State v. Munoz

Annotate this Case

385 N.W.2d 373 (1986)

STATE of Minnesota, Respondent, v. Thomas James MUNOZ, Appellant.

No. C4-85-1669.

Court of Appeals of Minnesota.

April 22, 1986.

*374 Hubert H. Humphrey, III, Atty. Gen., Tom Foley, Ramsey Co. Atty., Darrell C. Hill, Asst. Co. Atty., St. Paul, for respondent.

Jay P. Yunek, Bruce H. Hanley, P.A., Minneapolis, for appellant.

Heard, considered and decided by POPOVICH, C.J., and FORSBERG and LESLIE, JJ.


POPOVICH, Chief Judge.

Appellant Thomas Munoz appeals his conviction for possession of methamphetamine. He claims (1) the police lacked probable cause to make a warrantless search and a warrantless arrest and (2) the evidence was insufficient as a matter of law to prove he was in possession of methamphetamine. We affirm.


On or about November 14, 1985, sergeant-investigator Richard J. Freichels, narcotics division, St. Paul Police Department, received a telephone call from a confidential informant. They spoke for 10-15 minutes. The informant stated appellant Thomas Munoz had been attempting to sell methamphetamine (speed) at the Horseshoe Bar in St. Paul and appellant had a large amount of methamphetamine on his person. Freichels was also told appellant was driving a 1970 or 1971 green LTD and appellant was staying at 508 Thomas Avenue in St. Paul. Freichels had received information from the informant in the past that led to burglary arrests and recovery of stolen property.

On November 15, 1985, within 24 hours of the informant's call, Freichels set up surveillance at 9:30 a.m. near 508 Thomas. An older green LTD was parked at that address. Freichels did not look inside the vehicle. At 10:30 a.m., he observed a male enter the green LTD and drive away. Freichels pursued the vehicle and was able to identify appellant. Although he had never met Munoz, Freichels was aware of appellant's identity and criminal history.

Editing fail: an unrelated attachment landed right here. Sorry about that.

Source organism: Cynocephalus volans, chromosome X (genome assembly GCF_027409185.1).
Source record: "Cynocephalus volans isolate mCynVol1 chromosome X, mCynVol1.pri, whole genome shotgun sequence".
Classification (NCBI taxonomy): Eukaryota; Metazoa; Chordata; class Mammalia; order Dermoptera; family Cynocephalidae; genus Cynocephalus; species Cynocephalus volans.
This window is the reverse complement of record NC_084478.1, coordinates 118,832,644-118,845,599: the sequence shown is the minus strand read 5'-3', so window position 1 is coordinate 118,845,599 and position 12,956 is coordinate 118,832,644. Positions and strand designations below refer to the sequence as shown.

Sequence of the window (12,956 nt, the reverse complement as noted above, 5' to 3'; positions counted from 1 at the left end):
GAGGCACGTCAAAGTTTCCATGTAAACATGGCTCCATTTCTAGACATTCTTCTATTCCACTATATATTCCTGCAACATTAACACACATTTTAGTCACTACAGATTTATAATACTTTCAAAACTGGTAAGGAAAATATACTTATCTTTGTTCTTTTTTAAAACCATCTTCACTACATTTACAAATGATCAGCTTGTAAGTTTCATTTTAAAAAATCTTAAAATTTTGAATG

Freichels radioed for a uniformed patrol to assist in stopping appellant. Patrol officer Rhio Beckman responded. On Freichels' instructions, Beckman turned on his red lights and stopped appellant. Freichels testified appellant, prior to being stopped, leaned to the passenger side of the LTD such that appellant was barely visible. Freichels knew appellant's reputation was for being occasionally armed. He testified he warned Beckman to be careful. Beckman testified he observed appellant lean to the passenger side after being pulled over.

*375 Appellant was ordered from the LTD. Beckman took control of him, frisked him for weapons and found none. Freichels leaned through the driver's entrance to the LTD and saw in plain view lying on the passenger side front floor mat a package of glassine envelopes. Freichels then entered the vehicle and searched below both front seats. Lifting up the armrest, Freichels found a second plastic package containing glassine envelopes, these containing white powder.

Upon seizing the packages, Freichels went to appellant and placed him under arrest for possession of a controlled substance. Freichels possessed neither a search nor an arrest warrant. Appellant was advised of his Miranda rights. Appellant looked at the packages and stated it was not his speed. Freichels counted 13 glassine envelopes containing powder which he later placed in a crime lab locker at police headquarters.

On November 16, 1985, criminalist James Gag removed 14 bindles from the lab locker. Freichels later testified he had miscounted the bindles. Randomly selecting one envelope, Gag analyzed the contents with a gas chromatograph mass spectrometer. He concluded the powder was methamphetamine.

Appellant was charged on four counts: count I, possession of methamphetamine with intent to sell; count II, possession of methamphetamine with intent to distribute; count III, possession of methamphetamine with intent to deliver; and count IV, possession of methamphetamine. On December 5, 1984, an omnibus hearing was held. The trial court found probable cause "to stop and detain the defendant, to search the defendant's automobile, and to formally arrest defendant." Appellant's motion to suppress was denied.

Appellant waived his right to a jury trial. The State's motion to consolidate counts I, II and III and renumber count IV to count II was granted. Appellant pled not guilty to both amended counts. The trial court found appellant not guilty of the consolidated count of possession with intent to sell, distribute or deliver, but guilty of count II, possession of speed. Appellant was freed on $10,000 bail. The trial court sentenced appellant to 19 months and allowed appellant to remain free on bail pending determination of his appeal.